ULG's Language Services Blog

What Makes English Such A Difficult Language To Learn?

As the international language of business, science, and academia, English is the most studied language in the world. There are 1.5 billion English language learners and 527 million native English speakers worldwide, meaning that approximately a quarter of the global population has at least some familiarity with English.

Despite its importance in global affairs and commerce, English is an immensely difficult language to learn. The language features grammatical rules that are often broken, an alphabet that can confuse people who are used to a character-based system, and spelling and pronunciation irregularities that perplex even native speakers.

Here are some of the linguistic inconsistencies that make the English language difficult for non-native speakers to learn and why it still might be a good idea to get some extra help when using English (or any other foreign language) in your business or organization.


Words with the Same Spelling Can Have Different Pronunciations


For English pronunciation, context and parts of speech matter greatly. Sentences like, “It's time to present her the present” have the same word (“present”) twice, but are pronounced differently each time (pree-ZENT and PREZ-ent). In both speech and when reading, non-native speakers may have difficulty remembering which pronunciation to use at which time.

It is helpful to remember that in many cases, words with the same spelling have a verb form and a noun form (“produce and produce,” “present and present,” “record and record”), with the noun form having the stress on the first syllable (“PRO-duce,” “PREZ-ent,” and “RE-cord”) and the verb form having the stress on the second syllable (“pro-DUCE,” “pre-ZENT,” and “re-CORD”).


Grammatical “Rules” Often aren’t Applicable


English speakers grow up hearing the phrase “I before E, except after C.” But what about words like “science,” “their,” or “foreign,” all of which flout this rule?

Or that pesky rule that English verbs in the past tense end with the suffix “-ed”—except you “ate” rather than “eated” and “slept” rather than “sleeped”?

English spelling and grammar have so many exceptions to the rules that non-native speakers can struggle to remember them all. Memorization of irregular verbs and irregular spellings are the best solution, which only comes with practice and repeated exposure to the language.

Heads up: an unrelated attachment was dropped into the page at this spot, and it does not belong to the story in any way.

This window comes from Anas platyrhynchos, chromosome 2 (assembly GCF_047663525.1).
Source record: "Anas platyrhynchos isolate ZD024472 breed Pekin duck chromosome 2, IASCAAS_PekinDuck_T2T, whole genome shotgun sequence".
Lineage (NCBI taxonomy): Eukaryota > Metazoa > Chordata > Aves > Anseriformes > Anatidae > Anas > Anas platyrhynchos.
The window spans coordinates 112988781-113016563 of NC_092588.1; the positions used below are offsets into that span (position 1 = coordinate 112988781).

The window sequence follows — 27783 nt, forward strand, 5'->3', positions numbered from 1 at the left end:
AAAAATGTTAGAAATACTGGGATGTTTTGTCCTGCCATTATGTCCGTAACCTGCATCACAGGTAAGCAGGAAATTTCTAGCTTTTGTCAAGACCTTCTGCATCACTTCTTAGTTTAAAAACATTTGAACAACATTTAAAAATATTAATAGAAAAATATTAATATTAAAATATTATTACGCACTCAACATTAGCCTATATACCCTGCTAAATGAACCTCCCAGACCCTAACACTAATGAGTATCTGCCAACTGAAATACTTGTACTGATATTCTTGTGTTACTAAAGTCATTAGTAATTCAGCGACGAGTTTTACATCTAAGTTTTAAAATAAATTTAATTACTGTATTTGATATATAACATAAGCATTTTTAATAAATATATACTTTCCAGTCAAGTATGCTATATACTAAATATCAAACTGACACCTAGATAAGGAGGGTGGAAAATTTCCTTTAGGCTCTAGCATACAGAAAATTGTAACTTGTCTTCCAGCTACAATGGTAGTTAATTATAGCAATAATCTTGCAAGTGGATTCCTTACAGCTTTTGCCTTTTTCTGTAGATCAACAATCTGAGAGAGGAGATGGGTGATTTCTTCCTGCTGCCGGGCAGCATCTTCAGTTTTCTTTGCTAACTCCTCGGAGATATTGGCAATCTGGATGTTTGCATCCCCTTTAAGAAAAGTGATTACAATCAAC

The Level of Formality is Unclear


Languages like Spanish, Korean, and Japanese have different verb conjugations based on the level of formality. In Spanish, the “tu” form is used to address friends and family, while the “usted” form is used to address an elder or a superior. The English language does not have a direct equivalent, and can therefore be considered “too informal” by some non-native speakers. Levels of formality in English, such as formal, semi-formal, and informal, are based more on vocabulary rather than a specific tense or verb conjugation, which can be a tricky adjustment for non-native speakers when using English in the workplace or other professional contexts.


English Uses a lot of Idioms


Not everything in the English language is meant to be taken literally.

English is full of idioms, metaphors, and other figurative language that can be confusing to a new speaker. An English speaker might say that taxis in New York City are a dime a dozen, but that doesn’t mean it costs ten cents for twelve taxis; it just means they are plentiful and therefore not extremely valuable.

As with irregular verbs, idioms are all about memorization and practice.


English Uses Different Dialects


Standard American English is different than British English, which is also different than Australian English. 

Even within countries and regions, dialects can differ. Someone from the southern United States might use the word “y’all” (short for “you all”) to refer to the second person plural form, while most other parts of the U.S. would just use the word “you.”

Vocabulary can also differ -- the American “toilet” becomes the “loo” in English, while the “trash” becomes the “rubbish.” Non-native speakers are usually trained in one of the “standard” dialects, but depending on context, may need to adapt to a new dialect to suit the appropriate audience.


Finding the Right Words

There’s always value in learning new languages, especially those that your industry or organization will commonly use when interacting with customers, patients, business partners or  other organizations.

While still attaining your learning goals, consider using a language solutions partner for any business translation or interpreting in English to ensure your meaning is communicated as clearly as possible.